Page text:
Tuesday, April 04, 2006

Balancing "cogency" of wrongfully obtained evidence

Simmons v R (Bahamas) [2006] UKPC 19 (3 April 2006) gives us an opportunity to highlight the distinction between "fairness" when that term is used in the context of the exercise of the public policy discretion to exclude evidence, and "fairness" in the separate sense of trial fairness for the accused.

The two appellants were convicted of murder. Included in the evidence against them were statements they had made to the police. These statements, referred to as confessions, although they were partly exculpatory (and, one accused who gave evidence adopted what he had said to the police), were obtained in breach of the appellants’ constitutional right to be informed of the availability of legal advice before they spoke to the police.

Breach of that right gives rise to a judicial balancing exercise to determine whether to admit or exclude the statement. This balancing exercise is a public policy discretion, having nothing to do with the fairness of the trial. It arises because of the conflict between, on the one hand, the public’s right to have suspects prosecuted and offenders brought to justice, and, on the other hand, the public’s right to have officials comply with the law in the investigation of offences. The only sanction that courts can impose on officials who act in breach of the law in this context is to exclude evidence that they obtain thereby.

Sometimes, in carrying out this balancing exercise, judges say that the cogency of the evidence is a factor strongly favouring its admission. An important observation on this point was made by the Privy Council in this case, para 26:

"The Board has one other concern about the judge's balancing of the respective interests of the prosecution and the defence on the issue of fairness: the evident importance which she attached to the confession being "very cogent evidence against Simmons." Their Lordships cannot accept that the potency of such evidence is necessarily a factor in favour of its admission. If, by denying a suspect his constitutional right to see a lawyer and perhaps be advised against making a statement, the state's case is thereby strengthened by a confession, it is by no means self-evident that fairness demands its admission rather than its exclusion."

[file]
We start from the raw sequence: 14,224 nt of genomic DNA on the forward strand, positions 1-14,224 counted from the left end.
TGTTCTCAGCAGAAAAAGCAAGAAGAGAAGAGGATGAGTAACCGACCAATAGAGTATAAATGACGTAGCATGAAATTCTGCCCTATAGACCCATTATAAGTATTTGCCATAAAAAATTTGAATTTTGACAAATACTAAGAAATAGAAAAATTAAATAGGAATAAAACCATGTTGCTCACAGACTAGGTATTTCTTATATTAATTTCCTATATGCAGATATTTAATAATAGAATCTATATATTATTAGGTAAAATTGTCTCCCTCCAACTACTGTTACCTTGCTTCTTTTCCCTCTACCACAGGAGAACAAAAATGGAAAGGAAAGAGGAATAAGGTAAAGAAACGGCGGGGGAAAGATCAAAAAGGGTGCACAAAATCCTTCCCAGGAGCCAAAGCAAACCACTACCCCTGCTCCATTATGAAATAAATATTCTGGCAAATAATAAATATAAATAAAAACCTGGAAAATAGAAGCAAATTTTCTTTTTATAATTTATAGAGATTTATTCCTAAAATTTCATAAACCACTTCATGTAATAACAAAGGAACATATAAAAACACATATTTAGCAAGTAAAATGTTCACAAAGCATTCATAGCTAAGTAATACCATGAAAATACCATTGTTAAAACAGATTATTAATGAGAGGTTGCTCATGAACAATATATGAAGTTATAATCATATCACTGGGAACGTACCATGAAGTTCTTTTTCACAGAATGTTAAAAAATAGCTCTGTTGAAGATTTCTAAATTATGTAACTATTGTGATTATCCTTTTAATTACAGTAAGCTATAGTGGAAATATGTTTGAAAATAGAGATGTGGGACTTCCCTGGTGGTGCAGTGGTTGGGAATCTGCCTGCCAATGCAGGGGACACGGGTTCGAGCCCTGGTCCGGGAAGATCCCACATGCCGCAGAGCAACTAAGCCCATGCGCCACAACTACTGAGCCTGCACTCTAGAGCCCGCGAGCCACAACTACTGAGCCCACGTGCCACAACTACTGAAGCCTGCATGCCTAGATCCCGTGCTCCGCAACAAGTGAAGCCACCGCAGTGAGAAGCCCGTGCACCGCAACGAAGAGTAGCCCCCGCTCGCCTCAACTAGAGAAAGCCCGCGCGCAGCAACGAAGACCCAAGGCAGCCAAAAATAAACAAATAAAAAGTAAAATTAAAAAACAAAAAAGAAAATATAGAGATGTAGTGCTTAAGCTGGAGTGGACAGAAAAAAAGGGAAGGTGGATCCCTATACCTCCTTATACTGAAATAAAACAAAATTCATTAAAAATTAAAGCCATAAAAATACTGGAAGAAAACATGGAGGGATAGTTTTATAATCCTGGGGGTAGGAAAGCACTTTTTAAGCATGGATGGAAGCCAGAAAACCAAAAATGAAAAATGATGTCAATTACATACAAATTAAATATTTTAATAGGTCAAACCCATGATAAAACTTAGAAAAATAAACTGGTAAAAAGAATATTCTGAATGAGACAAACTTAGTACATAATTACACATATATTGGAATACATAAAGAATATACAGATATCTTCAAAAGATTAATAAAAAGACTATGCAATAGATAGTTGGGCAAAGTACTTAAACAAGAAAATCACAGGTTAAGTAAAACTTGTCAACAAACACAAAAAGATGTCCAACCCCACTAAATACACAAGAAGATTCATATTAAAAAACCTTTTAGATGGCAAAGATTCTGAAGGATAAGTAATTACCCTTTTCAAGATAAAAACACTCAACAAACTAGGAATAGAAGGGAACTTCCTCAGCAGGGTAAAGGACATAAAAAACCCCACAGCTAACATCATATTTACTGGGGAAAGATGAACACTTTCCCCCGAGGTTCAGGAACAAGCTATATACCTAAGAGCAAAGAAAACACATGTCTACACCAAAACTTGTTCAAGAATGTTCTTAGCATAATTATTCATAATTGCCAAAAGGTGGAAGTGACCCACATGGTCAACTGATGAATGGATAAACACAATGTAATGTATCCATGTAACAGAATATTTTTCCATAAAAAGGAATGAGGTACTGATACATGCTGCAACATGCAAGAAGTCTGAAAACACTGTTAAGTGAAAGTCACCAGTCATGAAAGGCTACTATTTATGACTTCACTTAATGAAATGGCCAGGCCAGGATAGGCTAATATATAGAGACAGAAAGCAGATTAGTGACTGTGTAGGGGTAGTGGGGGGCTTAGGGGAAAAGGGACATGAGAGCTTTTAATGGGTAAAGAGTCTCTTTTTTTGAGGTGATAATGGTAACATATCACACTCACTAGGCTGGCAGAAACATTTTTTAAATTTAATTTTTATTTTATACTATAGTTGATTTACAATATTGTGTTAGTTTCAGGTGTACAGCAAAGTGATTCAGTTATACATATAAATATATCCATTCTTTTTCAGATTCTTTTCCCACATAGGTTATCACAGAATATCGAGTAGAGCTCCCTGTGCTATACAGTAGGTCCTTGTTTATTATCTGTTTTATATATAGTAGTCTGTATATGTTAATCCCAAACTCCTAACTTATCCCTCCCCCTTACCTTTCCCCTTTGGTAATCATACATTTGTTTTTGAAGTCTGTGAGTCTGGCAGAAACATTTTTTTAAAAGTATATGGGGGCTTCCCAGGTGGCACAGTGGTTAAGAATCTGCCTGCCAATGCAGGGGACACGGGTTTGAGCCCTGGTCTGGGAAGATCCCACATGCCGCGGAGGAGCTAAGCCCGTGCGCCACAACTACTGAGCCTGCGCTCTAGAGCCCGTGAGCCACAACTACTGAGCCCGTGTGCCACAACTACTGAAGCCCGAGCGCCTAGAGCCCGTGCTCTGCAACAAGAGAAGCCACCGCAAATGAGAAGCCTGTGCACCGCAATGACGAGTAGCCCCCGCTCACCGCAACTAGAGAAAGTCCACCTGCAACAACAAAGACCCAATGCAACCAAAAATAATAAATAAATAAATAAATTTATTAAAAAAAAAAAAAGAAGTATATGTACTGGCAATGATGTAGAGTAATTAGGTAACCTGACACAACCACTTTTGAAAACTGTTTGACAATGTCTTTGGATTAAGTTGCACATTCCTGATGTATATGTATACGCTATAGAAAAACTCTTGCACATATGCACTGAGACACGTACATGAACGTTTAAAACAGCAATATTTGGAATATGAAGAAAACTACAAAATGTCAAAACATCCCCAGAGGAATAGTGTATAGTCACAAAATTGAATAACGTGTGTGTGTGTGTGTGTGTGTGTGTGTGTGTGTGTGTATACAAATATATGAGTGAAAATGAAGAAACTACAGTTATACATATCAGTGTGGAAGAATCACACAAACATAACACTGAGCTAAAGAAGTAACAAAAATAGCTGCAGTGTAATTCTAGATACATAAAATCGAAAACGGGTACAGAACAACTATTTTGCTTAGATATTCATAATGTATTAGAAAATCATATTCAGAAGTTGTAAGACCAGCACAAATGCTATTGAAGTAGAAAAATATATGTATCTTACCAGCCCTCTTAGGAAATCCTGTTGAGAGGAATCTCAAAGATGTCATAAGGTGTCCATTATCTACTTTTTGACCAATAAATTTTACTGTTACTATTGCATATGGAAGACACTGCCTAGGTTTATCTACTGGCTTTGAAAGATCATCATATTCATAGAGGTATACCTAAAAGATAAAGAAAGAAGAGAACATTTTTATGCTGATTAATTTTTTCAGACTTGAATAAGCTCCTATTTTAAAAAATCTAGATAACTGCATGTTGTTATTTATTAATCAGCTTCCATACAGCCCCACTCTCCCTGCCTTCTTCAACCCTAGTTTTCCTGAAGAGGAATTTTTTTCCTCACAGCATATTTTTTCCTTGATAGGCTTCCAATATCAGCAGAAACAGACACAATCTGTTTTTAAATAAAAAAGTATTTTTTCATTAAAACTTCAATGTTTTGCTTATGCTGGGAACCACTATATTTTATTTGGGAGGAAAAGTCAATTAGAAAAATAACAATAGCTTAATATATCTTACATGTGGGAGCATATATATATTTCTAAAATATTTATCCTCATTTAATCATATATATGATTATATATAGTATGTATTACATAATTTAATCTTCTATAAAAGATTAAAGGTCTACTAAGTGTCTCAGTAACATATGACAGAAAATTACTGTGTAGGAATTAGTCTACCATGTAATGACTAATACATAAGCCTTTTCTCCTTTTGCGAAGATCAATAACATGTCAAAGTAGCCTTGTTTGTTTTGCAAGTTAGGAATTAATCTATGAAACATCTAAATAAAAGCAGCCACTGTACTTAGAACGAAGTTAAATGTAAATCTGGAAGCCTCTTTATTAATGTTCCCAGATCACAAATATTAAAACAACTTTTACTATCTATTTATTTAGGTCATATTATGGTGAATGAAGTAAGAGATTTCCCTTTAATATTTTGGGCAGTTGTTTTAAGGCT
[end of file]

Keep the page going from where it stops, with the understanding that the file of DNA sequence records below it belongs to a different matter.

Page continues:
However, in New Zealand the cogency of the evidence is routinely taken into account in this balancing exercise: R v Shaheed [2002] 2 NZLR 377 (CA), especially at paras 151-152. At para 151 the joint judgment (Richardson P, Blanchard and Tipping JJ) states: "A trial is not to be regarded as potentially unfair by reason of the admission of evidence unless that evidence may lead to an unsafe verdict." That, with respect, needs to be read with some caution. A safe verdict is not a cure-all for trial unfairness. That point was made strongly by Lord Steyn (Sir Swinton Thomas concurring) in Ebanks v R (Cayman Is) [2006] UKPC 16 (27 March 2006), blogged 28.3.06, at para 40. The Supreme Court acknowledged the same point in Sungsuwan v R [2005] NZSC 57 (25 August 2005), blogged 26.8.05, per Elias CJ at para 6 (putting as alternatives trial unfairness and unsafe verdicts), Tipping J at 112 (lack of a fair trial is itself a miscarriage of justice without the need to consider its effect on the verdict).